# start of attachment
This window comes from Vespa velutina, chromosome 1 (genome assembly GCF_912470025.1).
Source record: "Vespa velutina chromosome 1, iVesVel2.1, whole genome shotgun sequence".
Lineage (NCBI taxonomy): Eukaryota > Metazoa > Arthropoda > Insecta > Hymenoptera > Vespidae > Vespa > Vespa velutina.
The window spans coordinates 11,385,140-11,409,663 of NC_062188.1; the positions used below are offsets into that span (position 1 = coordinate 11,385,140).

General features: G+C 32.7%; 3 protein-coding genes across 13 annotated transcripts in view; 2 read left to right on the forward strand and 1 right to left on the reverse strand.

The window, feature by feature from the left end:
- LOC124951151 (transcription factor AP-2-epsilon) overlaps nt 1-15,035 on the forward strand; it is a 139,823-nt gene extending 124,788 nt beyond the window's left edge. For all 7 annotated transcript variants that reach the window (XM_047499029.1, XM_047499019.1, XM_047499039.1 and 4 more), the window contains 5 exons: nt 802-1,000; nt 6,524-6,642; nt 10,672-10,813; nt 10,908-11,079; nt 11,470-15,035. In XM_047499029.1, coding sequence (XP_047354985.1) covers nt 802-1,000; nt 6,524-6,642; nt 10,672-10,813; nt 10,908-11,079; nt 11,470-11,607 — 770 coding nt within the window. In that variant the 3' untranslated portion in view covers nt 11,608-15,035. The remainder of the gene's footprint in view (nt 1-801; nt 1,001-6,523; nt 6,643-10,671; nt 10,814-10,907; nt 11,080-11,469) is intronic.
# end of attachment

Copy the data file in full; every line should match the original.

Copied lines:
This window comes from Vespa velutina, chromosome 1 (genome assembly GCF_912470025.1).
Source record: "Vespa velutina chromosome 1, iVesVel2.1, whole genome shotgun sequence".
Lineage (NCBI taxonomy): Eukaryota > Metazoa > Arthropoda > Insecta > Hymenoptera > Vespidae > Vespa > Vespa velutina.
The window spans coordinates 11,385,140-11,409,663 of NC_062188.1; the positions used below are offsets into that span (position 1 = coordinate 11,385,140).

General features: G+C 32.7%; 3 protein-coding genes across 13 annotated transcripts in view; 2 read left to right on the forward strand and 1 right to left on the reverse strand.

The window, feature by feature from the left end:
- LOC124951151 (transcription factor AP-2-epsilon) overlaps nt 1-15,035 on the forward strand; it is a 139,823-nt gene extending 124,788 nt beyond the window's left edge. For all 7 annotated transcript variants that reach the window (XM_047499029.1, XM_047499019.1, XM_047499039.1 and 4 more), the window contains 5 exons: nt 802-1,000; nt 6,524-6,642; nt 10,672-10,813; nt 10,908-11,079; nt 11,470-15,035. In XM_047499029.1, coding sequence (XP_047354985.1) covers nt 802-1,000; nt 6,524-6,642; nt 10,672-10,813; nt 10,908-11,079; nt 11,470-11,607 — 770 coding nt within the window. In that variant the 3' untranslated portion in view covers nt 11,608-15,035. The remainder of the gene's footprint in view (nt 1-801; nt 1,001-6,523; nt 6,643-10,671; nt 10,814-10,907; nt 11,080-11,469) is intronic.